These trips provided fodder for articles, which were published by many of the top newspapers and magazines of the day, and then collected and republished as a book in 1885. It was considered the first comprehensive travelogue of Alaska, recording, with near-anthropological scope and precision, not only her travels, but also descriptions of the towns and customs of its people.

A photo of an “animal dance” performed at a child’s garden party. (Photo: Eliza R. Scidmore)

Her adventures continued. In 1885, she visited the Far East for the first time on a trip to Japan to visit her brother. She fell in love with the people, the culture, and most of all, the cherry blossoms. Soon after her return, she began to petition Washington to plant the delicate trees in the barren areas around the Capitol — a fight that would last almost a quarter of a century.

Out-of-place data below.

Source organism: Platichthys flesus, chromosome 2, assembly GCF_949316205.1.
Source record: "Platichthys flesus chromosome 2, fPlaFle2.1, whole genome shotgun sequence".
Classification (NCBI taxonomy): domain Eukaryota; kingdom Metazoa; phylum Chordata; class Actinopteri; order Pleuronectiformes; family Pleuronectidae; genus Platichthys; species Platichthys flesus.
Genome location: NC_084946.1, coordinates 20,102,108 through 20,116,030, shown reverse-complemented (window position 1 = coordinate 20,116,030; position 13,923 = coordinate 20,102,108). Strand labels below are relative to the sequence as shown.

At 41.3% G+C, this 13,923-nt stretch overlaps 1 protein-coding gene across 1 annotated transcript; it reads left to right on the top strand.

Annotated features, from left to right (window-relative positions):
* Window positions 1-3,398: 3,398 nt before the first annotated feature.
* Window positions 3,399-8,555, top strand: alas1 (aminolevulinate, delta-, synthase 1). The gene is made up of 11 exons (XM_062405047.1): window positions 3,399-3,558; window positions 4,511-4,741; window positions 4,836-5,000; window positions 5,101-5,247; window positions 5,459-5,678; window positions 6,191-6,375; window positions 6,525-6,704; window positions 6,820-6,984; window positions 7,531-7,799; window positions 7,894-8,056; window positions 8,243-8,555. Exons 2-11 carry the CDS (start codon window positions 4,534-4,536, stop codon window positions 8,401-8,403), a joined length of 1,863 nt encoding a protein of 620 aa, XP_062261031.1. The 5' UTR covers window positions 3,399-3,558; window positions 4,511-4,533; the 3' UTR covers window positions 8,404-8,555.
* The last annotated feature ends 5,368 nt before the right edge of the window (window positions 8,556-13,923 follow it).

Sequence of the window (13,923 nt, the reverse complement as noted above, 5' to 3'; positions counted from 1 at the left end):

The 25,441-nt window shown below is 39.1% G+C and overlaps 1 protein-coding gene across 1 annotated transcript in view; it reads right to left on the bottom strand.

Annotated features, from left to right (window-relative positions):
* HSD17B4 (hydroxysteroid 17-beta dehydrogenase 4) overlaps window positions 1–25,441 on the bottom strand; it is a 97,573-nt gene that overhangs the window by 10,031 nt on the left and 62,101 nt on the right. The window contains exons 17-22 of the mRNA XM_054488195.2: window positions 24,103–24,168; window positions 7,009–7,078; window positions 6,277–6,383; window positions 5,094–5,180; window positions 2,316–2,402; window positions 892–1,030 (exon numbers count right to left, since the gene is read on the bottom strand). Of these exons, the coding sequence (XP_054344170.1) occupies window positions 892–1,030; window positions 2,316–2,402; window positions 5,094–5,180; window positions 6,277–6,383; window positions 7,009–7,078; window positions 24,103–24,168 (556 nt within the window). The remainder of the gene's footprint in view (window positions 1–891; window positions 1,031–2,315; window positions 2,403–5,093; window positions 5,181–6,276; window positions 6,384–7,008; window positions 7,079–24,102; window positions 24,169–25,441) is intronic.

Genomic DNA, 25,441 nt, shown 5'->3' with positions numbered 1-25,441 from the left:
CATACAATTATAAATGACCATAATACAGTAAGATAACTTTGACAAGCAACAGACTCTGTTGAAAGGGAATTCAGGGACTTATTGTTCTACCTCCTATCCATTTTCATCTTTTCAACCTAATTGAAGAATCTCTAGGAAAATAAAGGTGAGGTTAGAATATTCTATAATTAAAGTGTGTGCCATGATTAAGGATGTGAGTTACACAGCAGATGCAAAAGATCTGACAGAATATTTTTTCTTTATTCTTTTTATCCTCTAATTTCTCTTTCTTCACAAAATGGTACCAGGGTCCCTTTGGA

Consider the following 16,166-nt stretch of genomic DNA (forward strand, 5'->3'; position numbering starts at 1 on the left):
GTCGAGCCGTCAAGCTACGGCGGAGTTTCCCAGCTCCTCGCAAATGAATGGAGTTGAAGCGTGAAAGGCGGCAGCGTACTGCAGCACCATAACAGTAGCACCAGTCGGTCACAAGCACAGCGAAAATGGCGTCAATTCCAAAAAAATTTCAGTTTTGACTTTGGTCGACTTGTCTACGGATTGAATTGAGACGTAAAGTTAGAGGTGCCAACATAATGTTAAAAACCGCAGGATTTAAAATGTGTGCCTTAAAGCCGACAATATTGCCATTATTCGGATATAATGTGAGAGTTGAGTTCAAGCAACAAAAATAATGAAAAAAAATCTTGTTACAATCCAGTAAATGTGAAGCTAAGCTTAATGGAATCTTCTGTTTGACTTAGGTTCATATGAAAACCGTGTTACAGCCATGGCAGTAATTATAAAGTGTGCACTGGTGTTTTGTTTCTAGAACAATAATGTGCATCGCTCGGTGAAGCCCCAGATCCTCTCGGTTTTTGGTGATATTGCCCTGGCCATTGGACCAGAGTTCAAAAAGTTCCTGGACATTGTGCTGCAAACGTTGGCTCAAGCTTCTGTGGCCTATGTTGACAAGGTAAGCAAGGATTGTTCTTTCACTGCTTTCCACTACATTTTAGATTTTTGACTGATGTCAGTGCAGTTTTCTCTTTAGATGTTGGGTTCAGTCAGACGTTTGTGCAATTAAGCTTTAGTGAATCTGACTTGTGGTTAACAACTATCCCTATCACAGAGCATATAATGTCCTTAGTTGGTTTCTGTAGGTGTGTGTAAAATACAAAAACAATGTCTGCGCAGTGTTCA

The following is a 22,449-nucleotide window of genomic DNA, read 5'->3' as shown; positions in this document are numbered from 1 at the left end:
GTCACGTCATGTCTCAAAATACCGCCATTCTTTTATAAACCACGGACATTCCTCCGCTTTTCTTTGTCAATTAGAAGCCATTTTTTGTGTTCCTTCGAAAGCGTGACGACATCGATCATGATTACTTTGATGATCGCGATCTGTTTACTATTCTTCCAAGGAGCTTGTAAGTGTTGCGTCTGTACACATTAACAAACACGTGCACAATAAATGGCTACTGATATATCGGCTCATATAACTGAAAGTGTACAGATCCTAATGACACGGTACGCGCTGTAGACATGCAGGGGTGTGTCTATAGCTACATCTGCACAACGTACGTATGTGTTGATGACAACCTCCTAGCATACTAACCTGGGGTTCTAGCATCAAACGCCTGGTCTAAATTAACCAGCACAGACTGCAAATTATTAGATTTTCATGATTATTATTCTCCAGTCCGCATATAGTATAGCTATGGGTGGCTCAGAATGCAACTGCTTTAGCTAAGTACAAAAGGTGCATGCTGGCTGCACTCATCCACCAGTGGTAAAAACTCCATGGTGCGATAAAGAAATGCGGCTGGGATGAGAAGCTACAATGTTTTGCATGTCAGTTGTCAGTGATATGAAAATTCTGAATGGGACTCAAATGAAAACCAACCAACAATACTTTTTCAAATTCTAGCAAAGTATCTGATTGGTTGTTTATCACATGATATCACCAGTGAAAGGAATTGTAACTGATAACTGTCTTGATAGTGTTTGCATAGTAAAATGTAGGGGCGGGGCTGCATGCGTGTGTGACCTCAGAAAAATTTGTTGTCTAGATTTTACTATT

Scidmore joined the National Geographic Society in 1890, two years after it was established, where she became not only the Society’s first female writer, photographer, and board member, but also an associate editor and overseas ambassador.

She was behind other firsts, as well, having brought the word tsunami to the English lexicon through her coverage (for National Geographic) of the aftereffects of an earthquake off the coast of Hondo in the summer of 1896.

Though she worked tirelessly in Washington, D.C. for the Society and for her cherry trees, Scidmore’s restless spirit always called her to far-off places. India, China, Java, and the Philippines, to name a few.

In Ceylon (now Sri Lanka), she climbed Dambool Rock, something she described in a 1907 article for National Geographic magazine as “an enchanted mesa that burned blood red and purple in the sunset and seemed impossible of attainment by any two-footed climber.”